Whether you call it renovation, progress or gentrification, it is undeniable that our neighborhood is going through a process of change. The response ranges from aesthetic discomfort to international media coverage, and generally carries a lot of emotion. Therefore, we decided to take a closer look at local building projects completed in the recent years, and what we found out will surprise you!
So…. How many buildings?
Using PLUTO’s database, we found that this urban transformation has been taking place since 2000 through 541 renovations and 1089 new constructions. We sorted the latter by completion date and created the graphic that shows the amount of new buildings per year (see above). You can see how the construction boom of the early aughts had its highest spike in 2004 reaching the maximum of 214 new buildings; the tendency started declining towards the 2008 economic crisis. We were particularly interested in the post-crisis constructions, because the amount of buildings completed between 2009 and 2013 (PLUTO’s data contains information up to October 2013) was less than the total of buildings completed in any year previous to the economic collapse.
Where are they and what is their use?
Out of the 87 constructions completed since 2009, 8 of them are commercial, 2 are industrial and 2 are parking buildings. The remaining 75 builds (representing 86% of the total) are used for housing or housing in combination with commercial uses. Unfortunately, 10 buildings with mixed-use only feature retail or office uses, none of them includes community services or public institutions that serve cultural, medical or educational purposes.
The data on the map above confirmed our suspicion that most of the new developments is be located in the north-west part of the neighborhood, closer to Williamsburg’s real-estate boom and the J,M,Z and L subway lines. As shown in the map, 60% of the new constructions are located along or north of Myrtle Avenue’s axis.
Who owns them?
We didn’t look for luxury tags or affordable housing percentages, discussing these categories requires a separate think piece. However, we can tell you that out of the 75 residential properties we studied, 3 are owned by the city or the state, 35 by corporations (most likely to be rentals), 27 by natural persons and 10 of them are condominiums. The latter figure was surprising, as you would think that the usually demonized condos would represent a bigger percentage of the sample. That being said, they still represent a considerable number if compared to the 18 condominiums built between 2000 and 2008.
How do they look?
With rare exceptions, the architectural relevance of the sample is not worth much discussion. We looked at the most common materials and shapes. Beige, gray and red brick are equally common and the most predominant facade materials. Even though red brick has been traditionally used in the neighborhood, its contemporary usage differs a lot from that of the mansions and row houses of early Bushwick. In terms of volume and form, most building seem to be ruled by low budget and low creativity, as many feature generic forms in plain shoebox style.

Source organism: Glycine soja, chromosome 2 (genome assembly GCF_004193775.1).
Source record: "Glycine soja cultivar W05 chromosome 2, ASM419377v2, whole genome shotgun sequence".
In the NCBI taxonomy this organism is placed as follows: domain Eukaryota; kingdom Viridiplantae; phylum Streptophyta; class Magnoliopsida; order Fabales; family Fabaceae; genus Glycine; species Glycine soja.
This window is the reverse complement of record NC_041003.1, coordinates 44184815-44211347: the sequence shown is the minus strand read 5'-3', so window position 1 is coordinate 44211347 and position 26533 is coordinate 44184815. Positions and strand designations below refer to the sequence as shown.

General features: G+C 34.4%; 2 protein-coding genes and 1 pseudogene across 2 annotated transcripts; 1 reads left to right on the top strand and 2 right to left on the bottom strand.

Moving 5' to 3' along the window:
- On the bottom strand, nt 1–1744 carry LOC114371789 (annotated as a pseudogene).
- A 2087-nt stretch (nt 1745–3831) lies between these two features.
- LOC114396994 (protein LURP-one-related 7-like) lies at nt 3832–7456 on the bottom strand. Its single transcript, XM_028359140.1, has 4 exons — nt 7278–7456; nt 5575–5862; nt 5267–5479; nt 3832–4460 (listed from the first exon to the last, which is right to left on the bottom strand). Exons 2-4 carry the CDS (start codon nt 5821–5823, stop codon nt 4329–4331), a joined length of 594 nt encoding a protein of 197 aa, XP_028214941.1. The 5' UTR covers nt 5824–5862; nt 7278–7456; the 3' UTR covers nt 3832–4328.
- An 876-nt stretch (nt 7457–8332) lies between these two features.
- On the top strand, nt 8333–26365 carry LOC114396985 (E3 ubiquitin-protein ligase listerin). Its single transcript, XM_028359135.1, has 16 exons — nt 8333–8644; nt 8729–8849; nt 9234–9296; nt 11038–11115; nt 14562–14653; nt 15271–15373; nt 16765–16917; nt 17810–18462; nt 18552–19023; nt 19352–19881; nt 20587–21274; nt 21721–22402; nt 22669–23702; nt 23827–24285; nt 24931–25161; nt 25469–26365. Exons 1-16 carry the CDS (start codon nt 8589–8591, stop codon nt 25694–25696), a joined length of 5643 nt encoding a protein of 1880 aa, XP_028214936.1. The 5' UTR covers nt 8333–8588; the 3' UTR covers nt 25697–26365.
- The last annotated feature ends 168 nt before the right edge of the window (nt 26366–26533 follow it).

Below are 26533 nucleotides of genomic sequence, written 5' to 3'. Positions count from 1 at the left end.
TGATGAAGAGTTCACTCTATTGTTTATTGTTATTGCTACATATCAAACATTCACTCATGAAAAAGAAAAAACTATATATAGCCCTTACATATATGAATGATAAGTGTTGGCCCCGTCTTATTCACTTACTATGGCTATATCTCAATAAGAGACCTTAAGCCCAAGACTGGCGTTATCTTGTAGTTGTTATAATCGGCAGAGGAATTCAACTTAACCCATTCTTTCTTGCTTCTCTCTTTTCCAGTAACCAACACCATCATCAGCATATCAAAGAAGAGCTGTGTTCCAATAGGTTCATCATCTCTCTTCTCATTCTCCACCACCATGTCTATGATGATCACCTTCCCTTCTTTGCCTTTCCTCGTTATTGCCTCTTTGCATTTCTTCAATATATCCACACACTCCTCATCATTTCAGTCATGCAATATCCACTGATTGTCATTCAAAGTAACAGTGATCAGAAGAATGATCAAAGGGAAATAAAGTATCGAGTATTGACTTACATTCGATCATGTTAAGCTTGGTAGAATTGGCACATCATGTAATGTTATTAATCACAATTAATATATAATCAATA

What could be better about these buildings?
Aside from subjective aesthetic judgments, the most critical finding was the low height and density of the majority of developments. Density is determined by the FAR (floor to area ratio), which is the ratio of total building floor area to the area of its lot. For example, on a 10,000 square feet lot with FAR of 2.0, the maximum built floor area is 20,000 square feet. 96% of the studied properties are located in R6 zoning, which allows for FARs between 0.78 and 2.43; this is one of the main reasons behind the mere 628 new units were put into the market between 2009 and 2013. The median built FAR of the sample is 2.4, a low ratio that is verified by the average of floors and number of units per building. The data shows that more than 65% of the buildings have three floors or less, and 58% of them have three or less residential units per building. Although this has been the historical ratio, we wonder if constructing at these heights and densities will alleviate the housing deficit in a neighborhood with exponential growth and desirability like Bushwick.
So what does all this mean?
Despite the recent construction, there is a considerable amount of available space in our neighborhood comprising of 317 vacant lots accounting for approximately 867.000 square feet, plus garages, parking spaces and properties that have small buildings on their land. In the midst of a recovering economy, already sparking a new construction boom, we hope that de Blasio’s looming housing plan allows for higher, denser and more affordable buildings as he said. An increase of available units housed in taller and denser buildings means more people finding homes and doing it at better prices. Some may be concerned about losing the neighborhood’s character, but the value of Bushwick’s character is its people and not the scale, looks or historic relevance of its buildings. We yearn for an ongoing neighborhood improvement in which new and old inhabitants can coexist; developing denser and taller buildings with more diverse uses is a viable way to achieve it.
All graphics by Lucia Reed for Bushwick Daily
Photo-collages by Bushwick Daily’s photo team